UK GOV – Self-isolation lifted for lower-risk countries in time for holidays this summer
From 10 July 2020 you will be able to travel to many countries without having to self-isolate on return to England.
- passengers returning to or visiting England from certain destinations including Germany, France, Spain and Italy, will no longer need to self-isolate on arrival from 10 July 2020
- FCO will set out exemptions for a number of destinations from its global advisory against ‘all but essential’ international travel, with changes coming into effect on 4 July 2020
- all passengers, except those on a small list of exemptions, will still be required to provide contact information on arrival in the UK
Passengers returning or visiting from certain destinations which pose a reduced risk to the public health of UK citizens, including Spain and Italy, will no longer need to self-isolate when arriving in England, Transport Secretary Grant Shapps will set out today (3 July 2020).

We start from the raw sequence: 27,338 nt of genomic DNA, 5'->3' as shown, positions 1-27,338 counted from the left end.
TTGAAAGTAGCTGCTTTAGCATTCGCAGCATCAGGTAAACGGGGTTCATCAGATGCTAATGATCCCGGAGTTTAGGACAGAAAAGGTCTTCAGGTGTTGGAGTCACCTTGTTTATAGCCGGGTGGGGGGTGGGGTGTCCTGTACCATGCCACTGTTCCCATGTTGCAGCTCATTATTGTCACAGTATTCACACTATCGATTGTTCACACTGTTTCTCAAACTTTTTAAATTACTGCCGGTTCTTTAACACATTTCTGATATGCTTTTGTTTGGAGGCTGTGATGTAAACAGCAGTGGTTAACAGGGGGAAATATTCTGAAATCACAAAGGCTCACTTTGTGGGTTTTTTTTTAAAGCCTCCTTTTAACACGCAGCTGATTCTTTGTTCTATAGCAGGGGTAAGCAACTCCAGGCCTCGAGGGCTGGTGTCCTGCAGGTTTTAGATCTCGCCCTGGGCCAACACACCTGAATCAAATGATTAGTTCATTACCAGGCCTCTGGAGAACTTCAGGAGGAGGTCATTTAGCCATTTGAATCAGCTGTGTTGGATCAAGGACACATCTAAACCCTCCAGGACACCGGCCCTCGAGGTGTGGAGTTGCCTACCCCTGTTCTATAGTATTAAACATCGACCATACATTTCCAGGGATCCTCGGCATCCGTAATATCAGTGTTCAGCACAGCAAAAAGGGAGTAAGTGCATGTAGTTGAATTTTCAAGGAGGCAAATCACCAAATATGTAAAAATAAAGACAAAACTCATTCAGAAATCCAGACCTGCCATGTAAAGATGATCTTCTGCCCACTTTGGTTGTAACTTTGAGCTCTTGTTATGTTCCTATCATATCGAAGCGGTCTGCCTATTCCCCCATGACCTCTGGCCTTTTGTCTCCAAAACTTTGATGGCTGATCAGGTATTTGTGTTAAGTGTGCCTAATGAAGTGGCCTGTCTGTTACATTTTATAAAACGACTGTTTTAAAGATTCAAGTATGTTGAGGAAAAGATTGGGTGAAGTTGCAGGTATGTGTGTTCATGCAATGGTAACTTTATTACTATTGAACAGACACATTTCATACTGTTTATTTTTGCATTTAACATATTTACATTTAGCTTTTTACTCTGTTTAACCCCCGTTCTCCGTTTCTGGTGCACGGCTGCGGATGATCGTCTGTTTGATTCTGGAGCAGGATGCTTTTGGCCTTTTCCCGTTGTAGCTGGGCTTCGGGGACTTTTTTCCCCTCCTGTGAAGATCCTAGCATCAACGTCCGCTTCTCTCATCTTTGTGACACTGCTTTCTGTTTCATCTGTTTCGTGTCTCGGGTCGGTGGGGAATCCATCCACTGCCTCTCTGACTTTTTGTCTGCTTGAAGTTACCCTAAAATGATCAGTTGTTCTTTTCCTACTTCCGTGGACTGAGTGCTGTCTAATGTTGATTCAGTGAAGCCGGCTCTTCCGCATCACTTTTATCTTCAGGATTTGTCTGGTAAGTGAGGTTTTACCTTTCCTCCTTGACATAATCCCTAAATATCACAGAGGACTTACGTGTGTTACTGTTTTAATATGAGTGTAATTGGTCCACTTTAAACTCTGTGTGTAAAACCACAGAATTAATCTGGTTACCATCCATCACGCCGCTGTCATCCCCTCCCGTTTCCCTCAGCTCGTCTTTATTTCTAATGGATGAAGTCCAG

The new measures will come into force from 10 July 2020, meaning that people arriving from selected destinations will be able to enter England without needing to self-isolate, unless they have been in or transited through non-exempt countries in the preceding 14 days.
A risk assessment has been conducted by the Joint Biosecurity Centre, in close consultation with Public Health England and the Chief Medical Officer. The assessment draws on a range of factors including the prevalence of coronavirus, the numbers of new cases and potential trajectory of the disease in that destination.
The list of countries will be published later today. A number of countries will be exempted from the requirement for passengers arriving into England to self-isolate for 14 days. All passengers, except those on a small list of exemptions, will still be required to provide contact information on arrival in the UK.
The government’s expectation is that a number of the exempted countries will also not require arrivals from the UK to self-isolate. This will mean that holidaymakers travelling to and from certain destinations will not need to self-isolate on either leg of their journey.
The exempted countries and territories will be kept under constant review, so that if the health risks increase self-isolation measures can be re-introduced to help stop the spread of the disease into England.